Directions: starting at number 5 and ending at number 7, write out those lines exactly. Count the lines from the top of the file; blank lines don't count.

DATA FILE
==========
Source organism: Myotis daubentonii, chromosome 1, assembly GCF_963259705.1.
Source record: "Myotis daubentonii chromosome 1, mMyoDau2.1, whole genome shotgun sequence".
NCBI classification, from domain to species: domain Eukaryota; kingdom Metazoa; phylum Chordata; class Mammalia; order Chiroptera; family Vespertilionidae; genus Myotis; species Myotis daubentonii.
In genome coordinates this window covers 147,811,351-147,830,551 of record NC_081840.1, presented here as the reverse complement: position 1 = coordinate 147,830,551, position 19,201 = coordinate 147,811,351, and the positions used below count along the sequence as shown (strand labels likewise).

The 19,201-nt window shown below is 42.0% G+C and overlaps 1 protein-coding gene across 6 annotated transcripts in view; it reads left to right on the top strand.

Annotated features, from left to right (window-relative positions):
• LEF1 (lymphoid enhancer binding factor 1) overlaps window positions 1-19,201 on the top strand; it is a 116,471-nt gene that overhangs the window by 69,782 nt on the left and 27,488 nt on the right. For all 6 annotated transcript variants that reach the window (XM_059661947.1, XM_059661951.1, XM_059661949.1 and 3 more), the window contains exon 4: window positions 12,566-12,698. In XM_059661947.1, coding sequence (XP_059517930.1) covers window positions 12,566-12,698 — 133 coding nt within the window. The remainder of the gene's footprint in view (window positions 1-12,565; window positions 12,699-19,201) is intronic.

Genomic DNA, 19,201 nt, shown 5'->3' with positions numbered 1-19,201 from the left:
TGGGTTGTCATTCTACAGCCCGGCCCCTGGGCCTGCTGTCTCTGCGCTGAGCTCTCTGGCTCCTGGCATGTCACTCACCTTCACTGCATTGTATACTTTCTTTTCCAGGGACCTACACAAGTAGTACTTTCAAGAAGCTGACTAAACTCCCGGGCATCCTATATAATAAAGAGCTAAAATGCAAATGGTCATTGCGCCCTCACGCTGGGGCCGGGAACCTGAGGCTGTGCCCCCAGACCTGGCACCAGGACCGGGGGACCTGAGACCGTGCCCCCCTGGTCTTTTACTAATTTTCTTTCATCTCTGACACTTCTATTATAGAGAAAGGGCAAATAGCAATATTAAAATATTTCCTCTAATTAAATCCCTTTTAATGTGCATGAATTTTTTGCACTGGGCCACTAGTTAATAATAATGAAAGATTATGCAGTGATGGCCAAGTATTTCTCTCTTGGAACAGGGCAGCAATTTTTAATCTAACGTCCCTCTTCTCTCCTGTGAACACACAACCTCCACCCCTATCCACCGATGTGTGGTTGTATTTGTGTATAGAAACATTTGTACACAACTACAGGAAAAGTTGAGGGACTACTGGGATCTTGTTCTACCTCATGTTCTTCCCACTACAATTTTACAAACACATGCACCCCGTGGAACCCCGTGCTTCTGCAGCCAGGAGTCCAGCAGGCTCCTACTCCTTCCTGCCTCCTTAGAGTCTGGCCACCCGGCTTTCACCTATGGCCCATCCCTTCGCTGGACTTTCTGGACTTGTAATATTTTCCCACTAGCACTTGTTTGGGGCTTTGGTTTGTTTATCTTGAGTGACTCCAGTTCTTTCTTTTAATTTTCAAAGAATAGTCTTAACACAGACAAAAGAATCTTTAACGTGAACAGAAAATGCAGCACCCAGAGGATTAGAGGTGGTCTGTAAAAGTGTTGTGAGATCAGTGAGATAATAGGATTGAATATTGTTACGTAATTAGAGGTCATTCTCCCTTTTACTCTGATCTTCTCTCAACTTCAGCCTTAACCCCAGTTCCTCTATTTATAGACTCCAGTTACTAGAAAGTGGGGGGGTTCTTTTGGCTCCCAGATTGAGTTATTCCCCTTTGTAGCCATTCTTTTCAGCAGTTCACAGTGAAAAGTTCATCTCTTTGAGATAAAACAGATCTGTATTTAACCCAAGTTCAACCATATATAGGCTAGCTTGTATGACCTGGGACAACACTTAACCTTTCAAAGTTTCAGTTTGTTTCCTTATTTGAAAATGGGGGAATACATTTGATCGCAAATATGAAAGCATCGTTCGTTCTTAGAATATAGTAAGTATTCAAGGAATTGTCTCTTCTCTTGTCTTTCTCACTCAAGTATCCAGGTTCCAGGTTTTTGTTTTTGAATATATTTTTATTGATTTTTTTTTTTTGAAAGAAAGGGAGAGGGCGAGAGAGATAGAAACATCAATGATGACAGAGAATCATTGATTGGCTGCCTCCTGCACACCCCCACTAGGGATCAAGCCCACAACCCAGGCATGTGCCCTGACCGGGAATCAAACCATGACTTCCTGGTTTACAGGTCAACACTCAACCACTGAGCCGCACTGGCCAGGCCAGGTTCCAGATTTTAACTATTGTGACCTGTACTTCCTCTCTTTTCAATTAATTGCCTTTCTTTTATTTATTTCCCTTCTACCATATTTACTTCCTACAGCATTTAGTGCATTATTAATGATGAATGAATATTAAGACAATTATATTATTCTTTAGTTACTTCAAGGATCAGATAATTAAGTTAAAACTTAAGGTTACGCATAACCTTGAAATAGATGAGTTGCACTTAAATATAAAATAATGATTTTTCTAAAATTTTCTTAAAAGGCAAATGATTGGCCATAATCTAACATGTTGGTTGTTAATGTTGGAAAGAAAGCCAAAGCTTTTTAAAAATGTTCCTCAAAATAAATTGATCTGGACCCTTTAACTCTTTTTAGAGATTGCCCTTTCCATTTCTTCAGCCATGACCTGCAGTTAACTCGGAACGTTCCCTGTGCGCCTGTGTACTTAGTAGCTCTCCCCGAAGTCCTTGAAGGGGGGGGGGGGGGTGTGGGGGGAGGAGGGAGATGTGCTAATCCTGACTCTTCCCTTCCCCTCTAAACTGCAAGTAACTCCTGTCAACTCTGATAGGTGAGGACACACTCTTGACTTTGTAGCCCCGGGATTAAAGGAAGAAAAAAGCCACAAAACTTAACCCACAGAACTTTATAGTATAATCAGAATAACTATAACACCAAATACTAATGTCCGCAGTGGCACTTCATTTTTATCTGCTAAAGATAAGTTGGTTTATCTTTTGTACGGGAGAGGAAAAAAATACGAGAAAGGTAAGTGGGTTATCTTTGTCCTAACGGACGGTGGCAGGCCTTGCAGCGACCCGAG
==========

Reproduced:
The 19,201-nt window shown below is 42.0% G+C and overlaps 1 protein-coding gene across 6 annotated transcripts in view; it reads left to right on the top strand.

Annotated features, from left to right (window-relative positions):
• LEF1 (lymphoid enhancer binding factor 1) overlaps window positions 1-19,201 on the top strand; it is a 116,471-nt gene that overhangs the window by 69,782 nt on the left and 27,488 nt on the right. For all 6 annotated transcript variants that reach the window (XM_059661947.1, XM_059661951.1, XM_059661949.1 and 3 more), the window contains exon 4: window positions 12,566-12,698. In XM_059661947.1, coding sequence (XP_059517930.1) covers window positions 12,566-12,698 — 133 coding nt within the window. The remainder of the gene's footprint in view (window positions 1-12,565; window positions 12,699-19,201) is intronic.